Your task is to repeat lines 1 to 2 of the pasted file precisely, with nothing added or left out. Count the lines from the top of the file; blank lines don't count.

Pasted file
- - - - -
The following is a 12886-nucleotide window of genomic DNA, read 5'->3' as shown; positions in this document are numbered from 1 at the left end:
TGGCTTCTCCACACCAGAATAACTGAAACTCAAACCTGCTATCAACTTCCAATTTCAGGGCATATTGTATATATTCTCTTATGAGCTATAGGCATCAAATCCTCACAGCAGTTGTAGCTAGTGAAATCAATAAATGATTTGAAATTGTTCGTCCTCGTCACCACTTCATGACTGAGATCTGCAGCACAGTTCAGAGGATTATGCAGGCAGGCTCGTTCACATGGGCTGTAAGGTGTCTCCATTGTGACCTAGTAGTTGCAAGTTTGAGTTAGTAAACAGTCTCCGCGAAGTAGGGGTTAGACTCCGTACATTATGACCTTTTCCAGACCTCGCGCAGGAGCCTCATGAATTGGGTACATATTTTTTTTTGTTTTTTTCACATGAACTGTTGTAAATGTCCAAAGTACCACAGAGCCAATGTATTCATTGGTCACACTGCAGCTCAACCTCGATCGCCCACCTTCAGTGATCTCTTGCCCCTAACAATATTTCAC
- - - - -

The following is a 12886-nucleotide window of genomic DNA, read 5'->3' as shown; positions in this document are numbered from 1 at the left end:
TGGCTTCTCCACACCAGAATAACTGAAACTCAAACCTGCTATCAACTTCCAATTTCAGGGCATATTGTATATATTCTCTTATGAGCTATAGGCATCAAATCCTCACAGCAGTTGTAGCTAGTGAAATCAATAAATGATTTGAAATTGTTCGTCCTCGTCACCACTTCATGACTGAGATCTGCAGCACAGTTCAGAGGATTATGCAGGCAGGCTCGTTCACATGGGCTGTAAGGTGTCTCCATTGTGACCTAGTAGTTGCAAGTTTGAGTTAGTAAACAGTCTCCGCGAAGTAGGGGTTAGACTCCGTACATTATGACCTTTTCCAGACCTCGCGCAGGAGCCTCATGAATTGGGTACATATTTTTTTTTGTTTTTTTCACATGAACTGTTGTAAATGTCCAAAGTACCACAGAGCCAATGTATTCATTGGTCACACTGCAGCTCAACCTCGATCGCCCACCTTCAGTGATCTCTTGCCCCTAACAATATTTCAC